Lindsey and Josh Glowney said their dog was seized by a Kettering animal control official after a neighbor’s call, detained on a “hold,” and was euthanized five days later without any meaningful conversation with anyone at the Montgomery County’s Animal Resource Center (ARC).

Couple files suit against Kettering, county officials after dog was removed from their backyard and euthanized

A couple has sued Kettering and Montgomery County officials two years after their dog “Dyson” was taken from their house and killed five days later.

Lindsey and Josh Glowney filed suit in Montgomery County Common Pleas Court, alleging several claims against a neighbor who called police, a city employee who took the 10-year-old dog and Montgomery County Animal Resource Center (ARC) employees who euthanized the dog after five days.

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The complaint said Dyson — taken in October 2016 — was wearing a recent dog tag and was micro-chipped. The Glowneys said they made several efforts to talk to ARC officials about their dog but no one returned messages.

They also were prosecuted for misdemeanor animal cruelty/neglect in Kettering Municipal Court. They pleaded no contest, were found guilty and the criminal case is in an appellate court.

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“I asked the County Commissioners to please investigate Dyson’s killing long before the lawsuit was filed,” said the Glowneys’ attorney, Paul Leonard, a Wright State University professor who was once Dayton’s mayor and Ohio’s lieutenant governor. “I did not even receive the courtesy of a reply. The Board of Trustees, which is supposed to provide oversight, is inept. The administration of ARC is dishonest.”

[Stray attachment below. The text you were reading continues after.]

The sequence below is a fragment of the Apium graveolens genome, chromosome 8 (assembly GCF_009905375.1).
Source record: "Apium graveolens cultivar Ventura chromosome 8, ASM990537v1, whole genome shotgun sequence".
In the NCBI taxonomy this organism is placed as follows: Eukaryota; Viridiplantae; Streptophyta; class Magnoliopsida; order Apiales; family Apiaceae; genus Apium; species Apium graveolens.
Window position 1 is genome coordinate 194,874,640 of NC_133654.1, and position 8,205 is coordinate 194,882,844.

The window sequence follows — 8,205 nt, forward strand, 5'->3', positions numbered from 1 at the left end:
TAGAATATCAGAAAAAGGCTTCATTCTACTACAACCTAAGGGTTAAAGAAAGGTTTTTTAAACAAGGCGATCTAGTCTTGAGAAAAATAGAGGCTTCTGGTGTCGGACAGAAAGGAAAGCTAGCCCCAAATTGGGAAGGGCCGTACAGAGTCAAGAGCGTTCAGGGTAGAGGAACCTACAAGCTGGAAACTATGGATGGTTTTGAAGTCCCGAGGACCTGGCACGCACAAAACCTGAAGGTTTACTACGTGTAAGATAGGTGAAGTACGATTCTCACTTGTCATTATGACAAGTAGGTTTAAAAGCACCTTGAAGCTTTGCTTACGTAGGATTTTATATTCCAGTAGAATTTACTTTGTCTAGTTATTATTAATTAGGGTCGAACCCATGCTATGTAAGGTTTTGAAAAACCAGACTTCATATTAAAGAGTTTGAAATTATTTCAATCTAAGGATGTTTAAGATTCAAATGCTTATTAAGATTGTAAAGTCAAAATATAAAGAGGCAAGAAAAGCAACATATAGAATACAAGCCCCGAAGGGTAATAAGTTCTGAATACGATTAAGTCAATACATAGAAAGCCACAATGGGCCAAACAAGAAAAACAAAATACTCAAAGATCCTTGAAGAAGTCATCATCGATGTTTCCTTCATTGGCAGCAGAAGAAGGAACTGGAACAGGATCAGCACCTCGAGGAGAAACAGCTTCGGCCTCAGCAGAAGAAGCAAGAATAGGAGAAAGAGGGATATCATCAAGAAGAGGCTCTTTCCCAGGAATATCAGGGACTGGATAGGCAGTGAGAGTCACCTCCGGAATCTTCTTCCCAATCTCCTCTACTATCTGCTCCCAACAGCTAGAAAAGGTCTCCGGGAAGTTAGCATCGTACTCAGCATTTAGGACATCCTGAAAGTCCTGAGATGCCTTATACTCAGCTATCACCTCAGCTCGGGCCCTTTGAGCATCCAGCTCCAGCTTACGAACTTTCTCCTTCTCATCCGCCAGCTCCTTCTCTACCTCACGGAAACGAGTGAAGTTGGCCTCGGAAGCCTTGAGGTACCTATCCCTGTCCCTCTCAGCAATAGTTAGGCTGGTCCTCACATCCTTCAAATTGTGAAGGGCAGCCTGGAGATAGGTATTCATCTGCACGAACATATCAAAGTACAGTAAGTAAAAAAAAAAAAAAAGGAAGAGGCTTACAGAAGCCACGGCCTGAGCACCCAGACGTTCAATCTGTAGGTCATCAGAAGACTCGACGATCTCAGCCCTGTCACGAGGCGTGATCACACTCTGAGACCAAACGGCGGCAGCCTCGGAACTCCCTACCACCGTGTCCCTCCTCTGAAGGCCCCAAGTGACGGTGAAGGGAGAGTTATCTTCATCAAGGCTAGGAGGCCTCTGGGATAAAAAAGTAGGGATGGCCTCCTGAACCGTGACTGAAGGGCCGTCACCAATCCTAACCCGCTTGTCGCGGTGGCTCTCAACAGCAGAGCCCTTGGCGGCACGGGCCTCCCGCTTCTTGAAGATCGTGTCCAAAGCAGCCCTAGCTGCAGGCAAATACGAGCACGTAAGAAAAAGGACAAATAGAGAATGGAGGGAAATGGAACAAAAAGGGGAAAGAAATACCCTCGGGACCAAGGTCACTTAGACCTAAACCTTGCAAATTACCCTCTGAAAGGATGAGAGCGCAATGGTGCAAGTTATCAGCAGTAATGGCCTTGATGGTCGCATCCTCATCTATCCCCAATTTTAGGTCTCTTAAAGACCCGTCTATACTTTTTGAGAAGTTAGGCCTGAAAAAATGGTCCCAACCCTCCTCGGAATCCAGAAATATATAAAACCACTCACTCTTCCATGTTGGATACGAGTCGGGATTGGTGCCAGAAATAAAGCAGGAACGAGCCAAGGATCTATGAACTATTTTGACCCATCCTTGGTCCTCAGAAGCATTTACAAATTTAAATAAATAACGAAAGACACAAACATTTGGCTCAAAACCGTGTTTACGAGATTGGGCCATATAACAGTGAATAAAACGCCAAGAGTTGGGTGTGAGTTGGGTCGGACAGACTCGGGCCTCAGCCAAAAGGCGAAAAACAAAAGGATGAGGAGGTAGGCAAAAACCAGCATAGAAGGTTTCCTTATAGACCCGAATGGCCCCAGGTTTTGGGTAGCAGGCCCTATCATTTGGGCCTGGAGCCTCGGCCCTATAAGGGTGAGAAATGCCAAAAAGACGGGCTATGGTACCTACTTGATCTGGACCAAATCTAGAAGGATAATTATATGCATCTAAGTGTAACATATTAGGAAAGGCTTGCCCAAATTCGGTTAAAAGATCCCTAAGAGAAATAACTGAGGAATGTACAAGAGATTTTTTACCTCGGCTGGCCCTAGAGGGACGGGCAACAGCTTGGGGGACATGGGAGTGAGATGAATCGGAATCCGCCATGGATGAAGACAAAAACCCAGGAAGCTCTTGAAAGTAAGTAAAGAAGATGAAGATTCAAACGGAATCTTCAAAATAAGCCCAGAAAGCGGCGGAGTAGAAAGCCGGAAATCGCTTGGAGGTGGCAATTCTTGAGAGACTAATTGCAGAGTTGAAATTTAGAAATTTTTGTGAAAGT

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The named defendants in Glowney’s lawsuit are the City of Kettering, community service specialist Shelly Davis, Kumpf, Kelly Meyer, Elizabeth Maimon, neighbor Deborah Smith and various Jane and John Does.

“From the information that we have, the Montgomery County Resource Center and its employees acted properly and according to the law with respect to the disposition of the dog, which clearly was of poor health, malnourished, and neglected,” Greg Flannagan, a spokesperson for the Montgomery County Prosecutor’s Office, said in a statement.

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The Glowneys say in their lawsuit that the dog was not in poor health.

“Dyson was eating all meals, was active and playful, and showed no evidence of pain or suffering,” Leonard wrote, and that although very thin despite nutritious food and special meals, the dog “deserved to continue enjoying life.”

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